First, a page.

0366 There’s much example for ’t. The fellow that sits
0367 next him, now parts bread with him, pledges the
0368 breath of him in a divided draft, is the readiest
0369 50 man to kill him. ’T ’as been proved. If I were a huge
0370 man, I should fear to drink at meals,
0371 Lest they should spy my wind-pipe’s dangerous
0373 Great men should drink with harness on their
0374 55 throats.
TIMON, ⌜responding to a toast⌝
0375 My lord, in heart! And let the health go round.
SECOND LORD 0376 Let it flow this way, my good lord.
APEMANTUS, ⌜apart⌝ 0377 “Flow this way”? A brave fellow.
0378 He keeps his tides well. Those healths will make
0379 60 thee and thy state look ill, Timon.
0380 Here’s that which is too weak to be a sinner,
0381 Honest water, which ne’er left man i’ th’ mire.
0382 This and my food are equals. There’s no odds.
0383 Feasts are too proud to give thanks to the gods.
0384 65 Immortal gods, I crave no pelf.
0385 I pray for no man but myself.
0386 Grant I may never prove so fond
0387 To trust man on his oath or bond,
0388 Or a harlot for her weeping,
0389 70 Or a dog that seems a-sleeping,
0390 Or a keeper with my freedom,
0391 Or my friends if I should need ’em.
0392 Amen. So fall to ’t.
0393 Rich men sin, and I eat root.
⌜He eats and drinks.⌝
0394 75 Much good dich thy good heart, Apemantus!
TIMON 0395 Captain Alcibiades, your heart’s in the field now.
ALCIBIADES 0396 My heart is ever at your service, my lord.
0398 than a dinner of friends.
ALCIBIADES 0399 80So they were bleeding new, my lord,
0400 there’s no meat like ’em. I could wish my best
0401 friend at such a feast.
APEMANTUS, ⌜apart⌝ 0402 Would all those flatterers were
0403 thine enemies, then, that then thou mightst kill
0404 85 ’em and bid me to ’em.
FIRST LORD 0405 Might we but have that happiness, my
0406 lord, that you would once use our hearts, whereby
0407 we might express some part of our zeals, we
0408 should think ourselves forever perfect.
TIMON 0409 90O, no doubt, my good friends, but the gods
0410 themselves have provided that I shall have much
0411 help from you. How had you been my friends else?
0412 Why have you that charitable title from thousands,
0413 did not you chiefly belong to my heart? I have told
0414 95 more of you to myself than you can with modesty
0415 speak in your own behalf. And thus far I confirm
0416 you. O you gods, think I, what need we have any
0417 friends if we should ne’er have need of ’em? They
0418 were the most needless creatures living, should we
0419 100 ne’er have use for ’em, and would most resemble
0420 sweet instruments hung up in cases, that keeps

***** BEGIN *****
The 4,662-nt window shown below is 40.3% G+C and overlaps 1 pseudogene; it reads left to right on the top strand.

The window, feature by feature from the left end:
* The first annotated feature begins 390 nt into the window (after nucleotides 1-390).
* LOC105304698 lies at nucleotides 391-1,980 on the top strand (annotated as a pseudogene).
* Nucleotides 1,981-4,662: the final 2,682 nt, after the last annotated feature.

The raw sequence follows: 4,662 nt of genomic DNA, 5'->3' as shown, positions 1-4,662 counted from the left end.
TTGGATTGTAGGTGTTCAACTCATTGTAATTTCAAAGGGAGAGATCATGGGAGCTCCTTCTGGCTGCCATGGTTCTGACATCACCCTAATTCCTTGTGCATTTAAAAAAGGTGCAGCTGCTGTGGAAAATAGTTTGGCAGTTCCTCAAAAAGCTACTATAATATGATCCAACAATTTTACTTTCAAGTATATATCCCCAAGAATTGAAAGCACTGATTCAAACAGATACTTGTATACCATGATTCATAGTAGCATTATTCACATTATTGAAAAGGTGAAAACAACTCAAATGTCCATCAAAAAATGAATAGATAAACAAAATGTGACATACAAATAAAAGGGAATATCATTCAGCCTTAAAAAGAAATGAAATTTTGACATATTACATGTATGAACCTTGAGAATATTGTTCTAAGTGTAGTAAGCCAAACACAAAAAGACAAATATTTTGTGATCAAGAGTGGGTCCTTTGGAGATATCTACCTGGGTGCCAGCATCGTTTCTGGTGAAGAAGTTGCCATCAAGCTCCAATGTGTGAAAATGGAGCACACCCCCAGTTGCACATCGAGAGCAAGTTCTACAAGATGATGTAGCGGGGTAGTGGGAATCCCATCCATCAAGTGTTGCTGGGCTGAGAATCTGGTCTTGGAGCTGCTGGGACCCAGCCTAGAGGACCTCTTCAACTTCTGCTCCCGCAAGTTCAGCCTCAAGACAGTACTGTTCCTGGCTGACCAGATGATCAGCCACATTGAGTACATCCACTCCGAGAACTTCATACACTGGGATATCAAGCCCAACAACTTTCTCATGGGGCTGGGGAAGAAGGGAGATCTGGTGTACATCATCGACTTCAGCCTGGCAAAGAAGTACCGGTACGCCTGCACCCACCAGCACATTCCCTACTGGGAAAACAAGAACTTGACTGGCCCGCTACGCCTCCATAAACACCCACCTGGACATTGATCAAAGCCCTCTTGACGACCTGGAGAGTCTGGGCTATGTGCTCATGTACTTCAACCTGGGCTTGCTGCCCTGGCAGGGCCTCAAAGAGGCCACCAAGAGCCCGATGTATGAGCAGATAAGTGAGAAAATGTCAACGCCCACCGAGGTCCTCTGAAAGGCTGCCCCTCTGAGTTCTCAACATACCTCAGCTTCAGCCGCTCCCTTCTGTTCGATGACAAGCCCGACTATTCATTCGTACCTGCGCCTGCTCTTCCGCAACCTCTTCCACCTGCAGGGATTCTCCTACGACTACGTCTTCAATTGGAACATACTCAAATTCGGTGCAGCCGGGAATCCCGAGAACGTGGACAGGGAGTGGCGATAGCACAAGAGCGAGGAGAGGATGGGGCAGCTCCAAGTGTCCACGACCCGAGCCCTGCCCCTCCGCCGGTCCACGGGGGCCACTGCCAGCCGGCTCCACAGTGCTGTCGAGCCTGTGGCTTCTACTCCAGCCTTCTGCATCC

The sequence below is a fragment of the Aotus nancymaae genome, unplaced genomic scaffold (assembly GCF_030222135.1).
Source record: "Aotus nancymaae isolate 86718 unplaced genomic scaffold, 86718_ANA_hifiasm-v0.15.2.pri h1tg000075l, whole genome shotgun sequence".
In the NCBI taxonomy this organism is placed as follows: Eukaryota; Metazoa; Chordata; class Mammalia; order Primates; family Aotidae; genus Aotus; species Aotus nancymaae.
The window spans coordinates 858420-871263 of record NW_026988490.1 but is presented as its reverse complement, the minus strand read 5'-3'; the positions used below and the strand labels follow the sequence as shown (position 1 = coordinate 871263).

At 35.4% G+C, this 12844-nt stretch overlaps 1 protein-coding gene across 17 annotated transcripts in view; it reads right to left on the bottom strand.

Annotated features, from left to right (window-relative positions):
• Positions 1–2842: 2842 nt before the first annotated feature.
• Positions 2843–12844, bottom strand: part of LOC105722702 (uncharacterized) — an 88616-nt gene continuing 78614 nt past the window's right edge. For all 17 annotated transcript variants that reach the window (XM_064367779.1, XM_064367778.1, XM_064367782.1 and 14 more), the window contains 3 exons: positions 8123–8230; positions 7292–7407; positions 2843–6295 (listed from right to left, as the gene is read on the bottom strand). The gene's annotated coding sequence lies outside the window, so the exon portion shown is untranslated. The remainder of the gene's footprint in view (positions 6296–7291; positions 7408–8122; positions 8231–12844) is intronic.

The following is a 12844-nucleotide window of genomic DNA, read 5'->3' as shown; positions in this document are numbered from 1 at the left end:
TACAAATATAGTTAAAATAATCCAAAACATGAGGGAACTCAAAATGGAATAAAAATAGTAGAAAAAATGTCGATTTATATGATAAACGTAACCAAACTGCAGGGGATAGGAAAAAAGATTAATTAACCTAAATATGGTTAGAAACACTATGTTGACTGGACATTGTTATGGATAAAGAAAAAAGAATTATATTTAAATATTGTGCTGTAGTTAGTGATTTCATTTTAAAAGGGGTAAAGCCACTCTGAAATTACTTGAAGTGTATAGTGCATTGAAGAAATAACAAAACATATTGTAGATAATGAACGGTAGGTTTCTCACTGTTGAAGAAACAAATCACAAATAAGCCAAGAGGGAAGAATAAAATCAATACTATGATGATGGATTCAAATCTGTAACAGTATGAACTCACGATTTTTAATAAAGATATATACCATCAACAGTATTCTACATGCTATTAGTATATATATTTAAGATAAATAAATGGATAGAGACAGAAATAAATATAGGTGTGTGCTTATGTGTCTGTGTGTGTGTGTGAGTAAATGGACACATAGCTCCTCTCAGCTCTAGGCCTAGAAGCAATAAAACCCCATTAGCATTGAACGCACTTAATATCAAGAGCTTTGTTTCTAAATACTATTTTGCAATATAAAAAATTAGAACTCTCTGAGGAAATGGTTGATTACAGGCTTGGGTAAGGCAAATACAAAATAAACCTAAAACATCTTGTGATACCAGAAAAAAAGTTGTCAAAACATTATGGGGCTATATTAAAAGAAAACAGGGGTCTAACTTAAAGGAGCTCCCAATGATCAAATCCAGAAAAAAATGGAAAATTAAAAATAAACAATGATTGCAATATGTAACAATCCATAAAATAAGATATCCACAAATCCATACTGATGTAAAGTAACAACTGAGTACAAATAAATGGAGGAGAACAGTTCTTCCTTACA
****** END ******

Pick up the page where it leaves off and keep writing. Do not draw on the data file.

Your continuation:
0421 their sounds to themselves. Why, I have often
0422 wished myself poorer that I might come nearer to
0423 you. We are born to do benefits. And what better or
0424 105 properer can we call our own than the riches of
0425 our friends? O, what a precious comfort ’tis to
0426 have so many, like brothers, commanding one
0427 another’s fortunes. O, joy’s e’en made away ere ’t
0428 can be born! Mine eyes cannot hold out water,
0429 110 methinks. To forget their faults, I drink to you.
APEMANTUS, ⌜apart⌝ 0430 Thou weep’st to make them drink,
0432 Joy had the like conception in our eyes
0433 And, at that instant, like a babe sprung up.
0434 115 Ho, ho! I laugh to think that babe a bastard.
0435 I promise you, my lord, you moved me much.
APEMANTUS, ⌜apart⌝ 0436 Much!Sound tucket.
TIMON 0437 What means that trump?
0438 How now?
SERVANT 0439 120Please you, my lord, there are certain ladies
0440 most desirous of admittance.
TIMON 0441 Ladies? What are their wills?
SERVANT 0442 There comes with them a forerunner, my lord,
0443 which bears that office to signify their pleasures.
TIMON 0444 125I pray, let them be admitted.⌜Servant exits.⌝
0445 Hail to thee, worthy Timon, and to all
0446 That of his bounties taste! The five best senses
0447 Acknowledge thee their patron, and come freely
0448 To gratulate thy plenteous bosom. There
0449 130 Taste, touch, all, pleased from thy table rise;
0450 They only now come but to feast thine eyes.
0451 They’re welcome all. Let ’em have kind admittance.
0452 Music, make their welcome!
0453 You see, my lord, how ample you’re beloved.
⌜Music.⌝ Enter the masque of Ladies ⌜as⌝ Amazons,
with lutes in their hands, dancing and playing.
APEMANTUS, ⌜apart⌝ 0454 135Hoy-day!